Question #17cfc

1 Answer
Dec 24, 2016

Answer:

Here's what I got.

Explanation:

The first thing you need to do here is to figure how many molecules of hydrogen sulfide you have in your sample.

To do that, use the molar mass of the compound to calculate how many moles it contains

#8 color(red)(cancel(color(black)("g"))) * ("1 mole H"_2"S")/(34.1color(red)(cancel(color(black)("g")))) = "0.2346 moles H"_2"S"#

Now, each mole of hydrogen sulfide will contain Avogadro's constant of hydrogen molecules.

#color(blue)(ul(color(black)("1 mole H"_ 2"S" = 6.022 * 10^(23)"molecules H"_2"S")))#

This means that your sample contains

#0.2346 color(red)(cancel(color(black)("moles H"_2"S"))) * (6.022 * 10^(23)"molecules H"_2"S")/(1color(red)(cancel(color(black)("mole H"_2"S"))))#

# = 1.413 * 10^(23)"molecules H"_2"S"#

Now focus on finding the number of electrons present in one molecule of hydrogen sulfide. Each hydrogen atom will contribute #1# electron to the total, so you have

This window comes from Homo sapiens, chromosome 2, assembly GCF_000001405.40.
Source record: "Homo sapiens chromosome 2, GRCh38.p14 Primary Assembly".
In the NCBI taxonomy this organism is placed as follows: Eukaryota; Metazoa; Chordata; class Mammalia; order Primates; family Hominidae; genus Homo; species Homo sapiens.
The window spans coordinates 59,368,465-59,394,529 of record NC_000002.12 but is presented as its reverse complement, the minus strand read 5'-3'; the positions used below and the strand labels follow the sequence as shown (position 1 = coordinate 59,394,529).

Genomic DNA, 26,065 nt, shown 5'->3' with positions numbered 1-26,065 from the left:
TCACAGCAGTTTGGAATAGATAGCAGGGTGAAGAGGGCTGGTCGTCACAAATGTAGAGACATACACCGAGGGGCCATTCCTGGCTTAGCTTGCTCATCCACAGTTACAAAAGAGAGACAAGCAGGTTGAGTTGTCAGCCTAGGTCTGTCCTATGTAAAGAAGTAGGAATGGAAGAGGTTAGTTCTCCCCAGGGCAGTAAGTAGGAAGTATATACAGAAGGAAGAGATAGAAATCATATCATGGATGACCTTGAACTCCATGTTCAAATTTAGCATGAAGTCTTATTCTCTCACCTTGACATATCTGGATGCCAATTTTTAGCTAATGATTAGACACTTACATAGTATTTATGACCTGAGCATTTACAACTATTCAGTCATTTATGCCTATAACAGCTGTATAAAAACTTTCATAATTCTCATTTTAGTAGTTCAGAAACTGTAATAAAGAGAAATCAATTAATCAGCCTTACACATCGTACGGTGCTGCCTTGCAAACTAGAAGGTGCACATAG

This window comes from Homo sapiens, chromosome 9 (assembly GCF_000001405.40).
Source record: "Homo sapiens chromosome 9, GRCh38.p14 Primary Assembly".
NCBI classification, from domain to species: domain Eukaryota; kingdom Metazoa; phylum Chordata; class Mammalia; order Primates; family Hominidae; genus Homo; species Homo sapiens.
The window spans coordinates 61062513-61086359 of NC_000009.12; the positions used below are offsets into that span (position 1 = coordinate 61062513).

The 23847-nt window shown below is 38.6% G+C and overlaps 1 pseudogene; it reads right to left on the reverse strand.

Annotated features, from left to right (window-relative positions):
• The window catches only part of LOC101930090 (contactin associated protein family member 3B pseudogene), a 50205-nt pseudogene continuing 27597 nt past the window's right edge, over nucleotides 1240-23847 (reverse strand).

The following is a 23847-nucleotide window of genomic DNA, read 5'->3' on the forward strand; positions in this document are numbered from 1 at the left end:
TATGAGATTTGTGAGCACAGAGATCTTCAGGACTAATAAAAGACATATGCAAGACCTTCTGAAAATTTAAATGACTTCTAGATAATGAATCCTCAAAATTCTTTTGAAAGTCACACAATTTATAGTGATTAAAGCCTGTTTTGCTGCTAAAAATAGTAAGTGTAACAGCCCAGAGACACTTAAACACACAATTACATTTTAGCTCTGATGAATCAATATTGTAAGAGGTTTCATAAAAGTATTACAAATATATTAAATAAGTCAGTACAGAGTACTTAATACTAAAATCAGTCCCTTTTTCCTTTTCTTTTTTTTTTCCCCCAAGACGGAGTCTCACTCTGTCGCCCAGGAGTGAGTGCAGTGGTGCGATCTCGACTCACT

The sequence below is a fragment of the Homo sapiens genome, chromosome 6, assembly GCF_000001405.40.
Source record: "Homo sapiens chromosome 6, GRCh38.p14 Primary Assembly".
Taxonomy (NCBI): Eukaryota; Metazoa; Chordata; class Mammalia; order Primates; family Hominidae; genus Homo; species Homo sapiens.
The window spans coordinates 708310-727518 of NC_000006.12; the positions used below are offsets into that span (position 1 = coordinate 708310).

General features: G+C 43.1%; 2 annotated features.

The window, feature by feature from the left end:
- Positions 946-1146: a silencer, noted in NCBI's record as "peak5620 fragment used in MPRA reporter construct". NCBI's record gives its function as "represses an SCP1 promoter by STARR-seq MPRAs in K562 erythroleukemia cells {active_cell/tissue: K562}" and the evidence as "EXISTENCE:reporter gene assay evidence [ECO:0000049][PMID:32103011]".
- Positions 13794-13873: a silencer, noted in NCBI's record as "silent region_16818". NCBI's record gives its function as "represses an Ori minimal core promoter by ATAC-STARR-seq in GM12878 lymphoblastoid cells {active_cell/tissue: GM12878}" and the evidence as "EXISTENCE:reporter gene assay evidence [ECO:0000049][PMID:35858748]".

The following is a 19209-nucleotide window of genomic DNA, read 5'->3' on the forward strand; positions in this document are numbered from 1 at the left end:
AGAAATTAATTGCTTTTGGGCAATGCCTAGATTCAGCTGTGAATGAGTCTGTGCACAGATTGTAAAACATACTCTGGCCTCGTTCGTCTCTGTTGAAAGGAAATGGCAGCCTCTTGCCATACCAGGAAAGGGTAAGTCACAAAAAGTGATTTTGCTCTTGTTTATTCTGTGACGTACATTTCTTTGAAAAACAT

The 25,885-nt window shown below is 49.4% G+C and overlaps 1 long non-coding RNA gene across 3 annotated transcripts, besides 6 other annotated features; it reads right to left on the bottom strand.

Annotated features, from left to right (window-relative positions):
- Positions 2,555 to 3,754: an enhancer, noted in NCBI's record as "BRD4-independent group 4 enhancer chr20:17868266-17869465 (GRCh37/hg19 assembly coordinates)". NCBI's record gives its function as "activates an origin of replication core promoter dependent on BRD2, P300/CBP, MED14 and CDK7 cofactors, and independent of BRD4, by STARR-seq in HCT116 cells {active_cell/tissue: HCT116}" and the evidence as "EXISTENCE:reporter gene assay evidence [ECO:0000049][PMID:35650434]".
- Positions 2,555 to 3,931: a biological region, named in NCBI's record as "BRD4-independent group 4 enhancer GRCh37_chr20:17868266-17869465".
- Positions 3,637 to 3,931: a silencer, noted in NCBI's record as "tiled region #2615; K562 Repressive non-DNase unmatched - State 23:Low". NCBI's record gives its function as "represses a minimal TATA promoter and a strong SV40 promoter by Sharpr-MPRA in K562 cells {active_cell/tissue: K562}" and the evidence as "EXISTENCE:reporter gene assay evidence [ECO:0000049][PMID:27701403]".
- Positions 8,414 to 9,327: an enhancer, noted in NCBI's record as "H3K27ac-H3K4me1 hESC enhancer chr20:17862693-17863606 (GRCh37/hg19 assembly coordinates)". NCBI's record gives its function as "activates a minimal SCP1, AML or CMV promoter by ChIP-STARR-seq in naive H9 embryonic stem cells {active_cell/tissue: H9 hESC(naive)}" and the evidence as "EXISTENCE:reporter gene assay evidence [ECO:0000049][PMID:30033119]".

#2 xx "1 e"^(-) = "2 e"^(-) -># from hydrogen

A neutral sulfur atom has an atomic number equal to #16#, which means that it contains #18# protons inside its nucleus and #18# electrons surrounding its nucleus.

This means that you have

#1 xx "16 e"^(-) = "16 e"^(-) -># from sulfur

The total number of electrons present in an #"H"_2"S"# molecule is

#"2 e"^(-) + "16 e"^(-) = "18 e"^(-)#

Your sample will thus contain

#1.413 * 10^(23) color(red)(cancel(color(black)("molecules H"_2"S"))) * "18 e"^(-)/(1color(red)(cancel(color(black)("molecule H"_2"S"))))#

# = color(darkgreen)(ul(color(black)(2.5 * 10^(24)"e"^(-))))#

I'll leave the answer rounded to two sig figs, but keep in mind that you only have one significant figure for the mass of the sample.